One-click upgrade your PostgreSQL to version 9.5 and 9.6 now available!

Scalingo provides up-to-date database addons with straightforward upgrade. We just turned on the ability to upgrade your PostgreSQL databases to versions 9.5 and 9.6. In the process, we also updated the “Advanced” tab of the Dashboard with the ability to administrate PostgreSQL extensions. Let’s go for a tour on the wonderful world of PostgreSQL 9.5 and 9.6.

Upgrade Process

As a preamble, let’s have a look at how to upgrade your database on Scalingo. As usual, the upgrading process on Scalingo is as simple as clicking a button on the database dashboard. The following picture shows the message you will see on your database dashboard if you are running the latest 9.4 version (i.e. PostgreSQL v9.4.10):

Upgrading to 9.5
Upgrading to 9.5

This upgrade can take some time for the biggest databases. During the process, your database will be taken offline. You will first have to upgrade to 9.5 before being able to upgrade to 9.6.

We are deploying today versions 9.5.5 and 9.6.1. As usual, you can find the corresponding Docker images on our docker hub repository.

We strongly advise you to test that your code still works with the new database version. To ease this task, you can pull the PostgreSQL version you need from our public docker hub repository and test locally your code. You can also get the same container that we’ve built for your app and that’s running on our infrastructure using our Docker Image Addon.

A more efficient way to automate the upgrade process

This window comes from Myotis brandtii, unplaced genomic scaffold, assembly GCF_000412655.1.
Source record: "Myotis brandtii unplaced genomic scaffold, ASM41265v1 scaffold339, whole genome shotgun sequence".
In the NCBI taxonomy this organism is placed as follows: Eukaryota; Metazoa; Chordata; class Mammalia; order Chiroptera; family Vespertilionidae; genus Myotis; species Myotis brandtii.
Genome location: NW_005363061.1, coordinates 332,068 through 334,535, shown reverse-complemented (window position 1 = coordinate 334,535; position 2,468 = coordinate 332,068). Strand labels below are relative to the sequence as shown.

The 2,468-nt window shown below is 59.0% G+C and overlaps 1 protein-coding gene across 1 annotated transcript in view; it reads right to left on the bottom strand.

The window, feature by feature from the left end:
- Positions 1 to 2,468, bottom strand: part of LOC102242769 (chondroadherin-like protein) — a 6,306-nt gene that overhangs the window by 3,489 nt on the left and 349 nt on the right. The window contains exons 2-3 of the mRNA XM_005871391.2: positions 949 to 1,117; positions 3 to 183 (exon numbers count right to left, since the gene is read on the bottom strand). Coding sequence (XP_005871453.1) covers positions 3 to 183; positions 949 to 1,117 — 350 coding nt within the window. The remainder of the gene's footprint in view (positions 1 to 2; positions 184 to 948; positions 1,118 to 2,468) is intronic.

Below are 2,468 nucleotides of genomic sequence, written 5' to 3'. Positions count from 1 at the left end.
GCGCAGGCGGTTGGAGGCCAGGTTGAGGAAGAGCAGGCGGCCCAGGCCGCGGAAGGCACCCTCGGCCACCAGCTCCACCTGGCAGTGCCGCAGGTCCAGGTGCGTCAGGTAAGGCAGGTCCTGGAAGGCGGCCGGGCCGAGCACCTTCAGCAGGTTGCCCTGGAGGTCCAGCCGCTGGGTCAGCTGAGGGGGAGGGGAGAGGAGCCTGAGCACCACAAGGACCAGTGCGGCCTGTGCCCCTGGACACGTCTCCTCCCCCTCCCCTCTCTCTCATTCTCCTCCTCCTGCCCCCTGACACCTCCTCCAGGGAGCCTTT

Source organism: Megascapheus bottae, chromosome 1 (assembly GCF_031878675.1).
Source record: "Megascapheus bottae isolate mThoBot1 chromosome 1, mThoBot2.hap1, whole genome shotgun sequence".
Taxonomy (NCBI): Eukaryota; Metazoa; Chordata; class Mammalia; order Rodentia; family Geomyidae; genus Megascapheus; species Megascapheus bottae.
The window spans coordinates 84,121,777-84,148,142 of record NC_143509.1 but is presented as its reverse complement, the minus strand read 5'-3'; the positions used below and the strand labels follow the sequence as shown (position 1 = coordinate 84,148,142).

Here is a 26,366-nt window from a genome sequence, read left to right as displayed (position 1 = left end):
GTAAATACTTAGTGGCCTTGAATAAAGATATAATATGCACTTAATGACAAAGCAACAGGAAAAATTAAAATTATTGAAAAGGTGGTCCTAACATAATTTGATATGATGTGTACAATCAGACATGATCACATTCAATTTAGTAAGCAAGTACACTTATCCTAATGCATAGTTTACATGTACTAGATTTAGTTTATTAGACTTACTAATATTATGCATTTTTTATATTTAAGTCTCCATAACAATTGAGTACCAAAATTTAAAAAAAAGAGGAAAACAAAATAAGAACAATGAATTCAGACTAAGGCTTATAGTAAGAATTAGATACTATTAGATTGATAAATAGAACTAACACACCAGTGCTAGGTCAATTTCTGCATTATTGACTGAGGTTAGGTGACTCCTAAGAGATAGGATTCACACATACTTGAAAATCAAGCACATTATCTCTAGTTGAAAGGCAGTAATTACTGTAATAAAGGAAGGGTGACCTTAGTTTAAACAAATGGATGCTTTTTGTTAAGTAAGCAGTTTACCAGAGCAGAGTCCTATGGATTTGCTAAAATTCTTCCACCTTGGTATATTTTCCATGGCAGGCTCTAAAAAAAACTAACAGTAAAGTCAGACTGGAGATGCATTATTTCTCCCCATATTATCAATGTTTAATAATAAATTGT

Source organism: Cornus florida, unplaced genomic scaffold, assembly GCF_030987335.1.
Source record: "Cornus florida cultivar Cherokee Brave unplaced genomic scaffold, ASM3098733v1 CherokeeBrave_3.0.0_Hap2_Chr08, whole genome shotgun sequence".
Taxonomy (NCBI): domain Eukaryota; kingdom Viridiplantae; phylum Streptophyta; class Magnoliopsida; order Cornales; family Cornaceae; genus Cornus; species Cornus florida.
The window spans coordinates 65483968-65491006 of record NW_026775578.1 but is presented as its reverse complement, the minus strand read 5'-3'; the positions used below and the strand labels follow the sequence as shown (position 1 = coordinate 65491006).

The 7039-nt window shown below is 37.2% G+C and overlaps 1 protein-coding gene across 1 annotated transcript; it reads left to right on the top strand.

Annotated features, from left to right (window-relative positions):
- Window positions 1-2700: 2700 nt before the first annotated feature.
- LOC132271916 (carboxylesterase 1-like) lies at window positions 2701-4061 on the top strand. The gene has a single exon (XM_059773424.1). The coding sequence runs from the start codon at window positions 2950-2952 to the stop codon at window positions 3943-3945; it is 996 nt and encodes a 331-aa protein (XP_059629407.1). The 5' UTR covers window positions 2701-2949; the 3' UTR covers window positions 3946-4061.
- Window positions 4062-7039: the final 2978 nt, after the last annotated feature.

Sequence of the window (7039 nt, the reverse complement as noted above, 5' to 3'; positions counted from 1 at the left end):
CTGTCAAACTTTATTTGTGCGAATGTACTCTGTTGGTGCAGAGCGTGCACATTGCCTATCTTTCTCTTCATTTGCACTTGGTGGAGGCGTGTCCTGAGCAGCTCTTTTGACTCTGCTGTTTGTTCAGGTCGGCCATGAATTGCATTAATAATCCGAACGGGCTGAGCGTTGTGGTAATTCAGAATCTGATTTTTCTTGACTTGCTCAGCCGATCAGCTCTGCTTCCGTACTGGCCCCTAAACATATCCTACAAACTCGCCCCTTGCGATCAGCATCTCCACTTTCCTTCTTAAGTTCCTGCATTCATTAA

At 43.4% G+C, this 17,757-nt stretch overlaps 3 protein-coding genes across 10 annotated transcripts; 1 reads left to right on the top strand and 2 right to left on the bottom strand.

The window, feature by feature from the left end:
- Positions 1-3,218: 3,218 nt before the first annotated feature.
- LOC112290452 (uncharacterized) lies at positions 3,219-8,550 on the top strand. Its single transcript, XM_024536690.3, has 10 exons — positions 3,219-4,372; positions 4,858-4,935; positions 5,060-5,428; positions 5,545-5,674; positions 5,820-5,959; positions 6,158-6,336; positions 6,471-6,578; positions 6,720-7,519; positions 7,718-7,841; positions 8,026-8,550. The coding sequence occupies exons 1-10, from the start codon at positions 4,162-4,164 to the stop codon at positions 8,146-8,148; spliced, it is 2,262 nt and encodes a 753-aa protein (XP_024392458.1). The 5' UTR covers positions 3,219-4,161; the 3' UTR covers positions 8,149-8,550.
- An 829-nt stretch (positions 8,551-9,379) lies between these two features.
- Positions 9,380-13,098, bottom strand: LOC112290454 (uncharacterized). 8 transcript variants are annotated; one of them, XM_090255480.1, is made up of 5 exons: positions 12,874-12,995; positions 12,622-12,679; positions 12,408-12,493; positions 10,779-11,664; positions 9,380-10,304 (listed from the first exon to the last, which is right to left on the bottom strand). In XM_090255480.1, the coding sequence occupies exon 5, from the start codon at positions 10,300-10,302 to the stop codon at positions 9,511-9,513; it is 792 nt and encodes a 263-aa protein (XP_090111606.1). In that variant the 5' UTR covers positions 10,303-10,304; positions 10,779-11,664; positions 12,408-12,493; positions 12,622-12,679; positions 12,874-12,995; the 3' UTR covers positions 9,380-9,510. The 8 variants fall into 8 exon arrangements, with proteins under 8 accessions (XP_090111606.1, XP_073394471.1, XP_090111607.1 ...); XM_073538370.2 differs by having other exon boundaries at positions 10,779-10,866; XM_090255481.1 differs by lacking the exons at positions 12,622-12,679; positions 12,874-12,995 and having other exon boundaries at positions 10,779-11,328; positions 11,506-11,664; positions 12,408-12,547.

We’ve always think about our database addons as a Database as a Service (DBaaS). That’s why it’s obvious that we provide a smooth automatic process when you want to upgrade your database (unlike some of our competitors!). Here at Scalingo, we fully assist you with your database.
However we were not completely satisfied with the way we automated the PostgreSQL upgrade. That’s why, during our work on PostgreSQL 9.5 and 9.6, our team revamped the way we handle the backup and restore of your data. Up to now, we first stopped the database, did a backup with pg_dump and a restore with psql. For the biggest databases hosted on Scalingo (tens of GB!), the whole process could take several tens of minutes to finish. That’s a lot of downtime for a production database! After some modifications in our workflow, we are now able to use the pg_upgrade tool to handle this process. The downtime is only a dozen of seconds!

The workflow is now:

  • Stopping the running database container: we send a SIGTERM signal to the PostgreSQL process so that it stopped nicely the current transaction and request
  • Running a specialized pg_upgrade container to handle the migration of the data: this container is open source and is available on our docker hub repository. You can easily test the migration form 9.4 to 9.5 locally with docker run -v /path/to/data:/var/lib/postgresql scalingo/pgupgrade:94to95 /pg_upgrade.
  • Running the database container with the new version: once again, the Docker image is open source and you can test locally that everything is working fine with a simple docker run -v /path/to/data:/var/lib/postgresql scalingo/postgresql:9.6.1-1.

Manage your PostgreSQL Extensions from the Dashboard

The PostgreSQL dashboard also received some love to provide you with more control over the extensions. First of all, the “Advanced” tab now displays in a block the list of extensions you installed and their version.